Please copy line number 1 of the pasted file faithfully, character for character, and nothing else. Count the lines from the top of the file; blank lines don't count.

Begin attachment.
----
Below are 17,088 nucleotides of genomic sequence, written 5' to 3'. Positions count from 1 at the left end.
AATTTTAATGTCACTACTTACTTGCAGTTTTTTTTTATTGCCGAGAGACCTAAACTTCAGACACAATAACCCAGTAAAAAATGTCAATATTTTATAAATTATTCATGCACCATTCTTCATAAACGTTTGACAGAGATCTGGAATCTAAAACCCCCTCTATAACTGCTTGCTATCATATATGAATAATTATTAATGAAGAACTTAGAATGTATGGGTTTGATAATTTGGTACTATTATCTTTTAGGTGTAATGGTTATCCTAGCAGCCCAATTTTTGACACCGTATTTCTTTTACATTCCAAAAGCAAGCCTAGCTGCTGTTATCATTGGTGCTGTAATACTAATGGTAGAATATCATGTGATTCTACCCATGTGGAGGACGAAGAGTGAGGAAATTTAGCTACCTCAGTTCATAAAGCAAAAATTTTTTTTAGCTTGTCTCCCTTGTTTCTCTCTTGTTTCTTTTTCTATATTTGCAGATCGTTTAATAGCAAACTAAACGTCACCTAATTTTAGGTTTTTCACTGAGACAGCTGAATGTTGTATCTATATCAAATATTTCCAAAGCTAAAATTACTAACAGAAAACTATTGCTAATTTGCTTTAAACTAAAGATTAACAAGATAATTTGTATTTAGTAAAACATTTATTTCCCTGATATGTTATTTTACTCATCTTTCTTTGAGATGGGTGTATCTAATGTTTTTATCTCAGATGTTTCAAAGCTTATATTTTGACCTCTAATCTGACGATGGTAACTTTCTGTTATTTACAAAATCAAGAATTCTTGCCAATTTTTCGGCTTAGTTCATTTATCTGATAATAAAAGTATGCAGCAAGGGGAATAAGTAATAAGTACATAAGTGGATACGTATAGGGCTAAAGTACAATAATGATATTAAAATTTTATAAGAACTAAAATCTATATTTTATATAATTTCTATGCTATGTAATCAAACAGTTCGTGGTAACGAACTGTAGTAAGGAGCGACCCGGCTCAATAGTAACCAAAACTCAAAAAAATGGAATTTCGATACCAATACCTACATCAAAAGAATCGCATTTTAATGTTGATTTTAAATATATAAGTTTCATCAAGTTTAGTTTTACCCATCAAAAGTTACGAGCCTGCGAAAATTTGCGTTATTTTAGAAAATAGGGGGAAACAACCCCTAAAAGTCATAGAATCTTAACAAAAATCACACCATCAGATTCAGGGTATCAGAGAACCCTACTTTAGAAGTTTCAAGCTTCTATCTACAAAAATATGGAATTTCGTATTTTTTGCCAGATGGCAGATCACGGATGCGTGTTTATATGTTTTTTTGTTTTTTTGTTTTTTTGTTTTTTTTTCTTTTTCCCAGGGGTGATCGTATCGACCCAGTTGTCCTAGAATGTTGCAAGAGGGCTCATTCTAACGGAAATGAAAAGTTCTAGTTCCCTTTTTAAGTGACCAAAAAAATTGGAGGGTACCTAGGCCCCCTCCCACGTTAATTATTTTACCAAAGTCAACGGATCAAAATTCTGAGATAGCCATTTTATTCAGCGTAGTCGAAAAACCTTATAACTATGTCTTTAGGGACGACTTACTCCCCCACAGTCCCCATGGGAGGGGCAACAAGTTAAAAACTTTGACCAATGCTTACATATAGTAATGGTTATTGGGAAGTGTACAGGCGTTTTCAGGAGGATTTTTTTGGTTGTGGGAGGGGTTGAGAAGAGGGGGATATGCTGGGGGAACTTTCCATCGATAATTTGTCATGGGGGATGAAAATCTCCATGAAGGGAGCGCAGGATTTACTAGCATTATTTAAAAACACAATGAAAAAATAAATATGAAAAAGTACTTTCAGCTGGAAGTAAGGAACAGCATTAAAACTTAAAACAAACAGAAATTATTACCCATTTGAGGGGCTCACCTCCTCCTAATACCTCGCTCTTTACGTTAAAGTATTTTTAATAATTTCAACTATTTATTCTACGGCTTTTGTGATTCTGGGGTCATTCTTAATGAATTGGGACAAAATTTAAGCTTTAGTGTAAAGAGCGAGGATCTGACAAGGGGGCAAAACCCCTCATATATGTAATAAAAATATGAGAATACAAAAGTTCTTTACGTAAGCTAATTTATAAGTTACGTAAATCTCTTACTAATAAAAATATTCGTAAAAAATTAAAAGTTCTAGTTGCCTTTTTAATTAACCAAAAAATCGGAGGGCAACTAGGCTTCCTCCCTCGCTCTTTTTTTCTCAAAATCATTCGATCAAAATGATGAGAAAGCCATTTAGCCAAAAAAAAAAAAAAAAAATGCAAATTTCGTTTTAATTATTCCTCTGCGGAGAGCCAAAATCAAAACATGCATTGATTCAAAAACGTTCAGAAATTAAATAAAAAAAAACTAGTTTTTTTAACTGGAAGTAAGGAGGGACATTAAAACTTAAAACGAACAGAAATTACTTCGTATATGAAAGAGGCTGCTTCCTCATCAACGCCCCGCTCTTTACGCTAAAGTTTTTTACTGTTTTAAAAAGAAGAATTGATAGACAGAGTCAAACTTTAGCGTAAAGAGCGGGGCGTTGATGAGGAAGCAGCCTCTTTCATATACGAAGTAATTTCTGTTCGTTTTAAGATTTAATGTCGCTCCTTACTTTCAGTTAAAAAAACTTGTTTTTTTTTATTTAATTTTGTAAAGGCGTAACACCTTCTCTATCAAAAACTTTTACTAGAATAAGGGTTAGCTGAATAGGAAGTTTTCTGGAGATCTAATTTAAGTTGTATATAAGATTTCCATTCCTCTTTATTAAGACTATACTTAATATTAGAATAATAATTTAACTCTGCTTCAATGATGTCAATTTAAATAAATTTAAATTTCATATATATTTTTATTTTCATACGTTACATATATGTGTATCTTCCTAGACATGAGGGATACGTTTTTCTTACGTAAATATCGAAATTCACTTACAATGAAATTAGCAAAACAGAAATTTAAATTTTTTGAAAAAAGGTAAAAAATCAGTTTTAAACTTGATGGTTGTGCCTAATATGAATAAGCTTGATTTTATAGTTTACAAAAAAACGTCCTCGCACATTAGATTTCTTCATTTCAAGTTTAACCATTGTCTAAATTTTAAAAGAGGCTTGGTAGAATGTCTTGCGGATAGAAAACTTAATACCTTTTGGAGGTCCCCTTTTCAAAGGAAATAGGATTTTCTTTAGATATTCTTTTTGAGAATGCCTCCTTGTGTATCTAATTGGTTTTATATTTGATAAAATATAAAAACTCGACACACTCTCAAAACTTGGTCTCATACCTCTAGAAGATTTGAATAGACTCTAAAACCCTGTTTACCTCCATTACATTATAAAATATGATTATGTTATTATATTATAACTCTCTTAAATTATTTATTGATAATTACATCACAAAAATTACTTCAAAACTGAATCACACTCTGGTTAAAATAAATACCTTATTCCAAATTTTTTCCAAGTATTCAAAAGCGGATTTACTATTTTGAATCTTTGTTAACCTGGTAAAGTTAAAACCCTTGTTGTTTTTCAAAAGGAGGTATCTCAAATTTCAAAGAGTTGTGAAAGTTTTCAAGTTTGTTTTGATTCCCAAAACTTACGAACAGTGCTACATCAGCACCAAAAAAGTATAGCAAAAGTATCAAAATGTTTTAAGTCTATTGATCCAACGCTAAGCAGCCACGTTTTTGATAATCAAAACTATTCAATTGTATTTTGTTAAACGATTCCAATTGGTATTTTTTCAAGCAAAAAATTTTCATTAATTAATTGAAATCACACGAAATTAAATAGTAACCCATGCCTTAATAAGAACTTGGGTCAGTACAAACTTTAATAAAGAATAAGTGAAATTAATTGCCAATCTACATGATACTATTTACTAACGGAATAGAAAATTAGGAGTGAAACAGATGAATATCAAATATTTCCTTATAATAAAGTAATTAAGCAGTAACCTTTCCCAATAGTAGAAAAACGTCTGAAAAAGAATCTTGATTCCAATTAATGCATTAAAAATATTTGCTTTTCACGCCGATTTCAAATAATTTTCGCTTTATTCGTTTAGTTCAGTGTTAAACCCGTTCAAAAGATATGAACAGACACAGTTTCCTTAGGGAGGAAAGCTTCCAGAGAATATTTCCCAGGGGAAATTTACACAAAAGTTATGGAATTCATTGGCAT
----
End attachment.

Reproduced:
Below are 17,088 nucleotides of genomic sequence, written 5' to 3'. Positions count from 1 at the left end.